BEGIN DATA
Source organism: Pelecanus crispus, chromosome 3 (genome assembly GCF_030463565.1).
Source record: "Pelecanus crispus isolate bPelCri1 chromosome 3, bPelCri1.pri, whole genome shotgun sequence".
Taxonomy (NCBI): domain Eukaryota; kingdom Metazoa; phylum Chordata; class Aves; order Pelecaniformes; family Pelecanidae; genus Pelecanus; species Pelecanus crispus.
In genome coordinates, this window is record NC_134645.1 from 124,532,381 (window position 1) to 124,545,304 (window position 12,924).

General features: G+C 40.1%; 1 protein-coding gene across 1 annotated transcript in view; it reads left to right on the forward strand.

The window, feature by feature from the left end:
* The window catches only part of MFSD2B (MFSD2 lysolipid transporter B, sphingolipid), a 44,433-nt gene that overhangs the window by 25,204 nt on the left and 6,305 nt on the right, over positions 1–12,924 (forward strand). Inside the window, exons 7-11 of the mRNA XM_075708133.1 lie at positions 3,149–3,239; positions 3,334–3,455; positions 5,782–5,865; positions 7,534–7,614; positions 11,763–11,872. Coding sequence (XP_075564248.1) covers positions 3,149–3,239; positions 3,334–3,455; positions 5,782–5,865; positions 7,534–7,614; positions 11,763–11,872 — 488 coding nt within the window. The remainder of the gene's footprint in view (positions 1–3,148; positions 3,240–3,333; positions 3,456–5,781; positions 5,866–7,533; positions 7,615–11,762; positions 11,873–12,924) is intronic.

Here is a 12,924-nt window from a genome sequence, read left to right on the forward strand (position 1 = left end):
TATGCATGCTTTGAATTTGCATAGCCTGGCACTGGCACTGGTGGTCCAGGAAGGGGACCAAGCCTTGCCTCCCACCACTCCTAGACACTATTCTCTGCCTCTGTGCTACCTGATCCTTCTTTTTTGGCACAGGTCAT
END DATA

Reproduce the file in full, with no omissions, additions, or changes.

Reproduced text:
Source organism: Pelecanus crispus, chromosome 3 (genome assembly GCF_030463565.1).
Source record: "Pelecanus crispus isolate bPelCri1 chromosome 3, bPelCri1.pri, whole genome shotgun sequence".
Taxonomy (NCBI): domain Eukaryota; kingdom Metazoa; phylum Chordata; class Aves; order Pelecaniformes; family Pelecanidae; genus Pelecanus; species Pelecanus crispus.
In genome coordinates, this window is record NC_134645.1 from 124,532,381 (window position 1) to 124,545,304 (window position 12,924).

General features: G+C 40.1%; 1 protein-coding gene across 1 annotated transcript in view; it reads left to right on the forward strand.

The window, feature by feature from the left end:
* The window catches only part of MFSD2B (MFSD2 lysolipid transporter B, sphingolipid), a 44,433-nt gene that overhangs the window by 25,204 nt on the left and 6,305 nt on the right, over positions 1–12,924 (forward strand). Inside the window, exons 7-11 of the mRNA XM_075708133.1 lie at positions 3,149–3,239; positions 3,334–3,455; positions 5,782–5,865; positions 7,534–7,614; positions 11,763–11,872. Coding sequence (XP_075564248.1) covers positions 3,149–3,239; positions 3,334–3,455; positions 5,782–5,865; positions 7,534–7,614; positions 11,763–11,872 — 488 coding nt within the window. The remainder of the gene's footprint in view (positions 1–3,148; positions 3,240–3,333; positions 3,456–5,781; positions 5,866–7,533; positions 7,615–11,762; positions 11,873–12,924) is intronic.

Here is a 12,924-nt window from a genome sequence, read left to right on the forward strand (position 1 = left end):
TATGCATGCTTTGAATTTGCATAGCCTGGCACTGGCACTGGTGGTCCAGGAAGGGGACCAAGCCTTGCCTCCCACCACTCCTAGACACTATTCTCTGCCTCTGTGCTACCTGATCCTTCTTTTTTGGCACAGGTCAT